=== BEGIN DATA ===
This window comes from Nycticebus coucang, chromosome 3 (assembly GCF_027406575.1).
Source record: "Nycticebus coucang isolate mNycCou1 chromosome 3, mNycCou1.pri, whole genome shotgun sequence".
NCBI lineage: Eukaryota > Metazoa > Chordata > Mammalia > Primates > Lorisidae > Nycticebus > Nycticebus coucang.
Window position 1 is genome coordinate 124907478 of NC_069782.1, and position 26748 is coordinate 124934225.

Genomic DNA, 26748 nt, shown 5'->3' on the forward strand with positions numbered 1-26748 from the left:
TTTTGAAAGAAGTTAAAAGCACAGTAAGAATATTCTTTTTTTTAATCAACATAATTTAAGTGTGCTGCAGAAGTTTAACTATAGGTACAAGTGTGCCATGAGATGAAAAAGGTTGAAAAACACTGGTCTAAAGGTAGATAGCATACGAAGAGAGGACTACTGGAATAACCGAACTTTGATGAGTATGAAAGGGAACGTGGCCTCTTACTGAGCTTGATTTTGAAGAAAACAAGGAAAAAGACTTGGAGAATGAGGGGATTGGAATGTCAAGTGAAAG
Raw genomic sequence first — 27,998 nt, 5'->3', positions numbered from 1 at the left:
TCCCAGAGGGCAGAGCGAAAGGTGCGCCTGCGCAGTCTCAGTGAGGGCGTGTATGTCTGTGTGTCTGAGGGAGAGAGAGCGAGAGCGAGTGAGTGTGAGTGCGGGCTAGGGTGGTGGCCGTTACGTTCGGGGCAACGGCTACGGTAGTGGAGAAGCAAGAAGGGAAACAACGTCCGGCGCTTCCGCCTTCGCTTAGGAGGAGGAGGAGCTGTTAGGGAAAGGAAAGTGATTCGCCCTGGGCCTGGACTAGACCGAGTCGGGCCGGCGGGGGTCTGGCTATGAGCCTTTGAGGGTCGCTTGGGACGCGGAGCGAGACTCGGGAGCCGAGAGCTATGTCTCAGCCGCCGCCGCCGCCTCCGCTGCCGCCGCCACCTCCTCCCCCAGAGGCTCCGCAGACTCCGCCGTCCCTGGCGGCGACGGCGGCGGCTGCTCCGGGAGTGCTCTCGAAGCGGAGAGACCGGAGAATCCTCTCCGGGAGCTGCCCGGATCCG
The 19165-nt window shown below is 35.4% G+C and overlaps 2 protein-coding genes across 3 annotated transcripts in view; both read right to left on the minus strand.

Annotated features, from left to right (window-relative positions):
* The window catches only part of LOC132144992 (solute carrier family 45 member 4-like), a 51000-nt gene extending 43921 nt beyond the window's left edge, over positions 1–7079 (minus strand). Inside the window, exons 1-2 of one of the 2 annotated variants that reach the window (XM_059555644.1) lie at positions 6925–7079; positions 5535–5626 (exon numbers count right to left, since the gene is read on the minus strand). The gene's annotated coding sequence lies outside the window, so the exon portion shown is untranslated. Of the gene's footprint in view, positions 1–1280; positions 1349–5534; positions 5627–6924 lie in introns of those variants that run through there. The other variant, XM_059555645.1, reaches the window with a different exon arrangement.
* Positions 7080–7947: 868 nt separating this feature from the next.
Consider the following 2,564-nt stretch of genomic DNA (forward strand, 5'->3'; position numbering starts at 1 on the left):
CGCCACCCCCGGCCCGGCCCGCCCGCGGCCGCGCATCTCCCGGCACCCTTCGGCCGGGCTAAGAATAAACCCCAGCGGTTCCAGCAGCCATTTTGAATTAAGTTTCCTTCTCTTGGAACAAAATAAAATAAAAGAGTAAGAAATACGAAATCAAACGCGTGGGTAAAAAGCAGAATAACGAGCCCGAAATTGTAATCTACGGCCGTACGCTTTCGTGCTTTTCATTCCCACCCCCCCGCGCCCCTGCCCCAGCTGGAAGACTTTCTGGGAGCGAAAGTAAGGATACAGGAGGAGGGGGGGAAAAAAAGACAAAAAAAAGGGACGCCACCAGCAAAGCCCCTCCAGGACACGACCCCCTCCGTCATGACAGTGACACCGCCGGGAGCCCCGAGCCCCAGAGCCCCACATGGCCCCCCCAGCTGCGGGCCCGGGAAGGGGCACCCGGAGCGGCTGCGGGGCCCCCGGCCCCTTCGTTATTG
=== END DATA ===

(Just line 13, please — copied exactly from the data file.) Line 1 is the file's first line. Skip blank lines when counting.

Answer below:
Consider the following 2,564-nt stretch of genomic DNA (forward strand, 5'->3'; position numbering starts at 1 on the left):